When I made this bag back in Florence last year, I got these stupid accidental drips of clear edge paint onto the bag, which turned out to be permanent (I still don’t know how to take them out, manually or chemically or otherwise). I had initially tried to remedy it by adding additional spatters to make it look like it was part of the design. It was acceptable, for the most part, but annoyed the hell out of me especially when people saw it and commented that it didn’t look like design at all :((
Finally, after some research for a different project, I came across the idea of just painting a full on design onto the bag, something like a wallpaper pattern, in order to mask the spatter marks. With that in mind, I set out to find paint that would be able to flex with the leather, not transfer color to clothes while in use, and have great color saturation. Angelus leather paint seemed to fit the bill, so after scouring their website for ages, I ended up ordering a box full of paints to try. Since I had never tried this type of paint before, I was wary about ordering too big a bottle, so it was a better arrangement for me to get several small bottles of various colors instead (the paints come in 1 oz. bottles up to 1 gallon)
I got a 12-piece kit (you get to pick the colors), and added a couple more that I wanted to try. They come in this cute box that you can pop out to make this little cardboard display stand.
Ta da. I don’t remember why I didn’t practice on some leather scraps first, but all in all the painting went great. The bag had previously been conditioned with saddle grease, so I went over the areas to be painted with some fine grit sandpaper first so the paint would get better adhesion. The first coat of paint gave almost fully opaque coverage, so I didn’t really need 2 coats except for some parts that needed it. It definitely covered up the spatter marks, at least! After the paint had dried (which didn’t take too long), I went over everything again with some beeswax and saddle grease (leather conditioner/protector).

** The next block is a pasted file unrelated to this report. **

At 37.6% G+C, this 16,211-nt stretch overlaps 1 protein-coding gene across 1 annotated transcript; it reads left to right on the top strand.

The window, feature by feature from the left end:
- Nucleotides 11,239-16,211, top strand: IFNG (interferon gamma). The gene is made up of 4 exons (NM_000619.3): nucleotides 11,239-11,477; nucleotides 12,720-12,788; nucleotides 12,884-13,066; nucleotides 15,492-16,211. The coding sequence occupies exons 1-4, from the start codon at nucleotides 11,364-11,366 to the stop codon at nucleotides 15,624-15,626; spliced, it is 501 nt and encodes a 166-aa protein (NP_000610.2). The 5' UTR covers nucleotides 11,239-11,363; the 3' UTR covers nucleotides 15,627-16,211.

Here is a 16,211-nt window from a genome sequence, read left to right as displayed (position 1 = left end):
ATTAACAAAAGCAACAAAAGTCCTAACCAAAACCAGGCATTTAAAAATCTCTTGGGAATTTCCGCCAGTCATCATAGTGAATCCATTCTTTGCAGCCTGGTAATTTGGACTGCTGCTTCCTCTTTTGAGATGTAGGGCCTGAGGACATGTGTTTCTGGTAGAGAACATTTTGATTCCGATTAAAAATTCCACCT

After having used it again, I can say that the paint is holding up quite well. No chips, cracks, color transfers, or change in colors. The paint bends/flexes with the leather well, and it’s acrylic so application is not too complicated. A 1 oz. bottle costs $2.95, and you can also get the paints in 4 oz. ($5.95), pint ($16.40), quart ($20.80), and gallon size ($75). It’s a bit pricey, but I like that they have so many size options so that you don’t have to get more than what you need, and if you’re not going to use a whole lot then it’s affordable enough and worth a try.
I think that their target market is the sneakerhead community (people who would use the paints for sneaker repair and customization), but as a bag maker/visual artist, the paint definitely served my purposes too. You can get Angelus leather paint here.